In 1966, when Daisy Lee Bitter, then a middle school science teacher in Anchorage, first brought a school group down to Homer for a daylong marine science field trip on the Spit, the group came by chartered DC-3 twin-prop airplane.
Bitter was eager to show her students the incredible diversity of marine invertebrates you could find along the Spit, a place she had by then been visiting for about a decade.
Through bake sales, car washes and a $5 payment from each student’s family, Bitter and her students had managed to raise the funds for the plane. From the airport, the school group hiked out to the beach behind where the barge basin now sits to explore moon snails and their egg masses shaped like collars of sand, octopus denning under rocks, ridged whelks and their towers of eggs up to four inches tall, and a rainbow of sea stars, shellfish and crabs revealed during a minus tide.
When Bitter’s relationship with the Spit’s natural world began in 1954, on her first trip down to Homer with her husband Conrad, the ribbon of land that stuck out into Kachemak Bay was a very different place.
It was quieter, of course, aside from a clump of development near the tip of the Spit composed
of two canneries and a small oil terminal as well as a few scattered private houses and cabins.
The Spit was also higher and wider then, in those years before the 1964 Earthquake, much of it covered in grasses, and with a stand of about 100 spruce trees and a meadow wide enough for ball games at Green Timbers on the east side of the Spit. Horses grazed year-round on the Spit, and Bitter would harvest from a secret patch of shaggy mane mushrooms each summer.
Today, aside from being one of the most active hubs of maritime business and visitor activity in Homer, the Spit remains a great spot to explore the natural world. The Spit offers many different ecosystems — sandy and rocky beaches, rocky and grassy intertidal zones, and the subtidal world beneath the harbor docks.
And all of these habitats are easily accessible and offer a different array of interesting flora and fauna.
The Spit can be a great spot to look for marine mammals. The Kachemak Bay Research Reserve’s Fishing Educator and Naturalist Carmen Field has advice for spotting a whale off the Spit: stay in one place and look carefully for a long time. Keep watch especially at feeding frenzies of birds at the water’s surface. Here kittiwakes and gulls, as well as marine mammals, make meals out of sand lance and other small fish as well as krill. According to Field, minke whales are the species most commonly seen off the Spit.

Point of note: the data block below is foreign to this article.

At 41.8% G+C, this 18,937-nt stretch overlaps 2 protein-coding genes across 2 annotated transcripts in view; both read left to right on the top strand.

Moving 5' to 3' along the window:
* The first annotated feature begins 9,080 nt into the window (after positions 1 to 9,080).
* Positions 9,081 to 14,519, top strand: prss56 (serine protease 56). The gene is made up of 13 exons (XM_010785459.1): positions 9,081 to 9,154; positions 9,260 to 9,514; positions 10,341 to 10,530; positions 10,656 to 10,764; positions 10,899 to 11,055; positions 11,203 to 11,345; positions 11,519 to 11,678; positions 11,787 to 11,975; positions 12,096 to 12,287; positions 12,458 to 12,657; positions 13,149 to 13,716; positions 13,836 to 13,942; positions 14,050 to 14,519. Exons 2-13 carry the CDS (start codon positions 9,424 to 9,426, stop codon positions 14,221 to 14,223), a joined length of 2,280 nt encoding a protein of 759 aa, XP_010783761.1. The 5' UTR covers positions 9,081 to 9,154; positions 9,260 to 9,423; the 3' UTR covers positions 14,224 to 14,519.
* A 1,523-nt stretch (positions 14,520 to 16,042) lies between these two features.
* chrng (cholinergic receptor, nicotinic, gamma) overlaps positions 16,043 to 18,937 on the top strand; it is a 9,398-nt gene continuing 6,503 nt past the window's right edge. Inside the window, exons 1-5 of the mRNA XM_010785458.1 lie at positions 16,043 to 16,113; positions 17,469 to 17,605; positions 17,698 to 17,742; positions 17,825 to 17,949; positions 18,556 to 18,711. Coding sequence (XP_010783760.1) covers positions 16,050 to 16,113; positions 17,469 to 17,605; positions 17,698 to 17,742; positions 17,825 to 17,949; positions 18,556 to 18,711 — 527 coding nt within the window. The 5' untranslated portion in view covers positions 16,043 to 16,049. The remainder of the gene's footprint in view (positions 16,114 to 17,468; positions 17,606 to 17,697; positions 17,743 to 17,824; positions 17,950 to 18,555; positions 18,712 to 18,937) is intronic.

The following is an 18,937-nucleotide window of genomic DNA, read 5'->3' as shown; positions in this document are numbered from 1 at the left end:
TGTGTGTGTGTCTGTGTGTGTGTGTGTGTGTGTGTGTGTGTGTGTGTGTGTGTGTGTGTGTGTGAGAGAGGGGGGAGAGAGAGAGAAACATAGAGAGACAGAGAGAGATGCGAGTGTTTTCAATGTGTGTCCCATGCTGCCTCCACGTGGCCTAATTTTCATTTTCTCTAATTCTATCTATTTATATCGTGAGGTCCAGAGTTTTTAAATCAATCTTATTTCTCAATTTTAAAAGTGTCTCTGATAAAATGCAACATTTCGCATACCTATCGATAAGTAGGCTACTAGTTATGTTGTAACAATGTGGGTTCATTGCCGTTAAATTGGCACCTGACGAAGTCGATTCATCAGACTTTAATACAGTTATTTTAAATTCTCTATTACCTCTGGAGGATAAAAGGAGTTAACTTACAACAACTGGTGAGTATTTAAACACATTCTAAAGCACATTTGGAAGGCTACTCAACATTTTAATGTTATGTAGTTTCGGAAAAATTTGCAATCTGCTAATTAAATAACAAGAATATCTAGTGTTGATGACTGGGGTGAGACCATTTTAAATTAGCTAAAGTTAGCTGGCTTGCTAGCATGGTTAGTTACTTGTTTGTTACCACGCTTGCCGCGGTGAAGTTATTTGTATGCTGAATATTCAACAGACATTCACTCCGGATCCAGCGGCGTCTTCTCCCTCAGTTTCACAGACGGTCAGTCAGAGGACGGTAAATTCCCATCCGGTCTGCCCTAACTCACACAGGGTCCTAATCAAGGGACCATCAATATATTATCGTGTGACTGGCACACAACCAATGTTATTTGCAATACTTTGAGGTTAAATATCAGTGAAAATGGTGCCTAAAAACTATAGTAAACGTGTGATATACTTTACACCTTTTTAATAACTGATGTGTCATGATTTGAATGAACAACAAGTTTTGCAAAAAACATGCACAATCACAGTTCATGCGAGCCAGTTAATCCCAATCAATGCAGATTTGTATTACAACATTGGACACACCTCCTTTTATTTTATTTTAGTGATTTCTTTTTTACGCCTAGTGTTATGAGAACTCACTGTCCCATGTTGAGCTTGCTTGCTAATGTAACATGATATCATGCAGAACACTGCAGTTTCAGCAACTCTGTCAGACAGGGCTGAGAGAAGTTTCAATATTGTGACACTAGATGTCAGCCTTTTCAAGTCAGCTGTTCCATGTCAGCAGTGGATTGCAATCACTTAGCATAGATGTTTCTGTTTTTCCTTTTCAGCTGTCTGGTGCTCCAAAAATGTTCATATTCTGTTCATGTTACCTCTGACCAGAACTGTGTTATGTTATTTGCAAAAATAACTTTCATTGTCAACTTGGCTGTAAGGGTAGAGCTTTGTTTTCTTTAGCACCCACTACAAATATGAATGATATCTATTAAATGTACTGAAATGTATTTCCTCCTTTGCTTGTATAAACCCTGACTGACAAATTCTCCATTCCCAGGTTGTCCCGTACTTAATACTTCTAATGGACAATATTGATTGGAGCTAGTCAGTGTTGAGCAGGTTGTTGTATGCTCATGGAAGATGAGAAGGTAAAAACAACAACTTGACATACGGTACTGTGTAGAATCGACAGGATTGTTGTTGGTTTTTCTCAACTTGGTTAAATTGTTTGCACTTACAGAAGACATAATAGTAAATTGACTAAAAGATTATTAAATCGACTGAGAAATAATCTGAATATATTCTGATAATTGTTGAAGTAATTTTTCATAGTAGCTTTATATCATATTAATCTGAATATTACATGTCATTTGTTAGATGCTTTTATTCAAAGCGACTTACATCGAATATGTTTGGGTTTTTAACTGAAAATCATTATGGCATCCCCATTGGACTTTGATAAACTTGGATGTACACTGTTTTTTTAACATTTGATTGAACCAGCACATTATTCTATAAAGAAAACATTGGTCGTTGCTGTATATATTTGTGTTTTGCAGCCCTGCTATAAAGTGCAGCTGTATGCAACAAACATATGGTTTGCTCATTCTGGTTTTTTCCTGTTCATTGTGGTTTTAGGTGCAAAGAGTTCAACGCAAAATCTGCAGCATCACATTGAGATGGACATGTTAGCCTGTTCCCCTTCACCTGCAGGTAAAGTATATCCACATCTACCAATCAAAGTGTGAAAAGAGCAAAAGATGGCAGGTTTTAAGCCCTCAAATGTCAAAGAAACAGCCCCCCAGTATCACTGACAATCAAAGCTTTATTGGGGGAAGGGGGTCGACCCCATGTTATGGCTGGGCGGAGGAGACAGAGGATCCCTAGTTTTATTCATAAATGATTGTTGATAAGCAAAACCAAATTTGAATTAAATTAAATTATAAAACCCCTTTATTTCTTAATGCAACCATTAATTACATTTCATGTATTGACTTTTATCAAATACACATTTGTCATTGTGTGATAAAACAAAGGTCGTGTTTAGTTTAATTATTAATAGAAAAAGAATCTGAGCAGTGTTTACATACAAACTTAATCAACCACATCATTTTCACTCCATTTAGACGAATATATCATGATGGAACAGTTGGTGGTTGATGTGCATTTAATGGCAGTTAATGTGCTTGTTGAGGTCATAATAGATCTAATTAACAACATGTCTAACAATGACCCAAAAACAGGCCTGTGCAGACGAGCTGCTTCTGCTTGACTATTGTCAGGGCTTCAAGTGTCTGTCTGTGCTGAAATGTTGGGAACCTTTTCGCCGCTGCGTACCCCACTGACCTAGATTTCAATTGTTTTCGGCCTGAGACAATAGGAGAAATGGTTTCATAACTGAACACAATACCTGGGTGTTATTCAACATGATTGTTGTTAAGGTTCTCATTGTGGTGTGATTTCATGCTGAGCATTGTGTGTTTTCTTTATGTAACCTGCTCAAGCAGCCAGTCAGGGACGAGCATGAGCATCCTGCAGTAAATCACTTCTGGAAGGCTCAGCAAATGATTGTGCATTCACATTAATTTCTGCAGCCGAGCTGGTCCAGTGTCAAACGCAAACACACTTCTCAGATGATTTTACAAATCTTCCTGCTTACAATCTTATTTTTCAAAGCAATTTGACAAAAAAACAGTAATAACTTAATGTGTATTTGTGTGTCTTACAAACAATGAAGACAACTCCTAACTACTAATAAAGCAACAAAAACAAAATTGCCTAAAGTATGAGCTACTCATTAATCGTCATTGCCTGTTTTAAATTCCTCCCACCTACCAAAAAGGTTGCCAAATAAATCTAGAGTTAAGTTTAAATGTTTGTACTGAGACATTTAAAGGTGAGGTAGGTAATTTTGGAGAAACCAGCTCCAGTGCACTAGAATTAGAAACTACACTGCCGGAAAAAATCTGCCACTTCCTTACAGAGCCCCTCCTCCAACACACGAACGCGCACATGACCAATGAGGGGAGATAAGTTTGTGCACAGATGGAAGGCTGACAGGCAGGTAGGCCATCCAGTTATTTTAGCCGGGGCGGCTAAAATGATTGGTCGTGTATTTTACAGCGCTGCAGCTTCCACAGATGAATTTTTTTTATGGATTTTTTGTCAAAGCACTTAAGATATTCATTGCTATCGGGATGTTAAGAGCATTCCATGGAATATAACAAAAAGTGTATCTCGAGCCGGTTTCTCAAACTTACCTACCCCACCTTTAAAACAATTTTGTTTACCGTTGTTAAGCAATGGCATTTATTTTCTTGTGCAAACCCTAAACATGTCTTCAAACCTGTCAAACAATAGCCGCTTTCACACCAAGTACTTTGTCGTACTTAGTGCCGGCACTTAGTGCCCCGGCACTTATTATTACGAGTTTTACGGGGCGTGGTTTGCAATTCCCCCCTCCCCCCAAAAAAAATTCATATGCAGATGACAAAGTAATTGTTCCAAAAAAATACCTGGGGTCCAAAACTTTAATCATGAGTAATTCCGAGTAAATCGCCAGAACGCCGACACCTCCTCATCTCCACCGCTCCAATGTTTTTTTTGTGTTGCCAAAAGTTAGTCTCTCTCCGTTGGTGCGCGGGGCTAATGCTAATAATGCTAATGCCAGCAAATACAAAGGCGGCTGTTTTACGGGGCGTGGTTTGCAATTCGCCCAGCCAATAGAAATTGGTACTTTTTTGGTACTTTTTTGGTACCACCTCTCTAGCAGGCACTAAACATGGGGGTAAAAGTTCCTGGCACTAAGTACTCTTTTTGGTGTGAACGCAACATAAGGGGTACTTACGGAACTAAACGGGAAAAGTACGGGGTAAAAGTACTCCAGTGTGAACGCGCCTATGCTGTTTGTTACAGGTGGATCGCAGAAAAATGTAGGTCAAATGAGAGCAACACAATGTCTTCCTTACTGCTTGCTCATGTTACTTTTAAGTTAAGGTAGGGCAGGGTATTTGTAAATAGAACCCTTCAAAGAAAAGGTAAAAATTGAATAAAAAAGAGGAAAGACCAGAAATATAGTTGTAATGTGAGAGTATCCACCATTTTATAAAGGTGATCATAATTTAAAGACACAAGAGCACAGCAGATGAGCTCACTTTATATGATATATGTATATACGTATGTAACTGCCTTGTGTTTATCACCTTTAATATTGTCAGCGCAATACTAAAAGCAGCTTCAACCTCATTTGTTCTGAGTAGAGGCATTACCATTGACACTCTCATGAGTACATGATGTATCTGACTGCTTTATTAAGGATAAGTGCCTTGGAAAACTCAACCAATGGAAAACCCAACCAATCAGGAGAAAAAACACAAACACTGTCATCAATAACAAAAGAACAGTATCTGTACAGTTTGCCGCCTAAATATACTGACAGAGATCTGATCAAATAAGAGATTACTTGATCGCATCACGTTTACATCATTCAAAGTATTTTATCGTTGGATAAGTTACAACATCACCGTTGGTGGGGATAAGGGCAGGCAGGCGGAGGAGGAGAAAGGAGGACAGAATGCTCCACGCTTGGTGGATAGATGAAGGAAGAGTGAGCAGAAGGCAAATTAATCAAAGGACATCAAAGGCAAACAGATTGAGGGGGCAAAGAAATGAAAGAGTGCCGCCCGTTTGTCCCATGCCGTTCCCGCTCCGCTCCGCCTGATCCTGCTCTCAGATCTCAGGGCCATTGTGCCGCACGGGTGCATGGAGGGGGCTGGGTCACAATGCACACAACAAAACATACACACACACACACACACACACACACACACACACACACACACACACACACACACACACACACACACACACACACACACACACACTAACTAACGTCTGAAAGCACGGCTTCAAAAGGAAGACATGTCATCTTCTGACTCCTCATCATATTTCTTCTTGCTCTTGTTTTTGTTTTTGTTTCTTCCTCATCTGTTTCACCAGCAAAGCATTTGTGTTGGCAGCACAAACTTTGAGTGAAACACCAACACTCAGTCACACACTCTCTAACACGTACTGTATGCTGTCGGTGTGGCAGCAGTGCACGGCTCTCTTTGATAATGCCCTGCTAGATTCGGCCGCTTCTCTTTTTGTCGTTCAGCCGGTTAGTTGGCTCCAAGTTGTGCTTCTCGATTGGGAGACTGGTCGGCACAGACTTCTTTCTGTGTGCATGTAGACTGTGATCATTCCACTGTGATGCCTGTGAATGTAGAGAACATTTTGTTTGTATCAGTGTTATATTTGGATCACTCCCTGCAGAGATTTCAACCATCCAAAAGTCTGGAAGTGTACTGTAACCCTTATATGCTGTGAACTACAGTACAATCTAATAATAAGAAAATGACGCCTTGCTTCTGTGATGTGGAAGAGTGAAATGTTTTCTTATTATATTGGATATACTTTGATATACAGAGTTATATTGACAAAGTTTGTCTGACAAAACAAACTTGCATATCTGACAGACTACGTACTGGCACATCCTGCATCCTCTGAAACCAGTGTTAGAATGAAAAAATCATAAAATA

Scan also for dark gray harbor porpoises surfacing alone or in a small group. More commonly, you’ll find sea otters off the tip of the Spit and on the outside of the Spit, feeding on crabs and clams, swimming, resting, and cleaning themselves in order to keep their fur in tip top condition. It is the sea otter’s fur—rather than blubber as is the case with many other marine mammals—that insulates it from the cold-enough-to-kill water.
Although the summer doesn’t provide the dazzling array of bird species on the Spit that can be observed during the spring and fall migrations, there is still a lot to see—and not just the conspicuous bald eagle. Look for a dark “race” of song sparrow (likely one of the darkest in North America) around the Homer harbor and in rocky areas on the Spit; they’re one of Homer’s year-round residents. Watch common murres — especially in the evening — fly out to feed in deep water from the inner bay. They are tidily decked out in black and white plumage and often travel in neat lines above the water.
From the tip of the Spit, scan the water with binoculars for tufted and horned puffins. Check out the differences between the gulls (various species can be found here) and the daintier black-legged kittiwakes, which have black legs and slender, black-tipped wings. If you’re lucky, you could catch site of a bird of prey, such as a northern harrier or merlin, cruising over the Spit’s grassy dunes for the next meal.
The most interesting intertidal explorations on the Spit can be found during minus tides between the barge basin and harbor. Extreme low tides reveal acres of seafloor like a skirt splayed around the Spit. Burrowing anemones, hermit crabs, sea stars, butter and steamer clams, gunnel fish, sculpin, sea urchin and many other colorful and interesting species turn these beaches into a dazzling cosmos. Minus tides reveal scores of sea stars on the beach and dock structures at the tip of the Spit as well.
The grassy berms near Louie’s Lagoon and toward the base of the Spit from Mariner Park provide interesting exploration at any tide. Carmen Field describes these areas as landscapes that “give people a feel of what it would be like to be on an outer coast or an island off the coast of Alaska.” Here, blue-green rye grass grows between driftwood sculpted by the elements. The Spit’s workaday hubbub can seem far away.
Foremost, the Spit offers a lesson in environmental change. Common eiders — elegant sea ducks, and the largest duck in the northern hemisphere — once nested among the driftwood and grasses along the Spit. By the early 1980s, these birds were in decline in the area, possibly as a result of the disappearance of their primary food, which included shrimp and small Dungeness crab.
Until about 15 years ago, beluga whales used to visit Mud Bay at the base of the Spit each summer and fall.
Daisy Lee Bitter laments the changes that have taken place in the intertidal areas off the Spit.
“The difference between what I saw 61 years ago and what I see today is vast,” she says.
She cites the paucity of cockles and other shellfish due, she says, to over-harvesting. These are, no doubt, just a few conspicuous changes that are among many less obvious ones that have transformed the Spit over the years and continue to shape its natural world.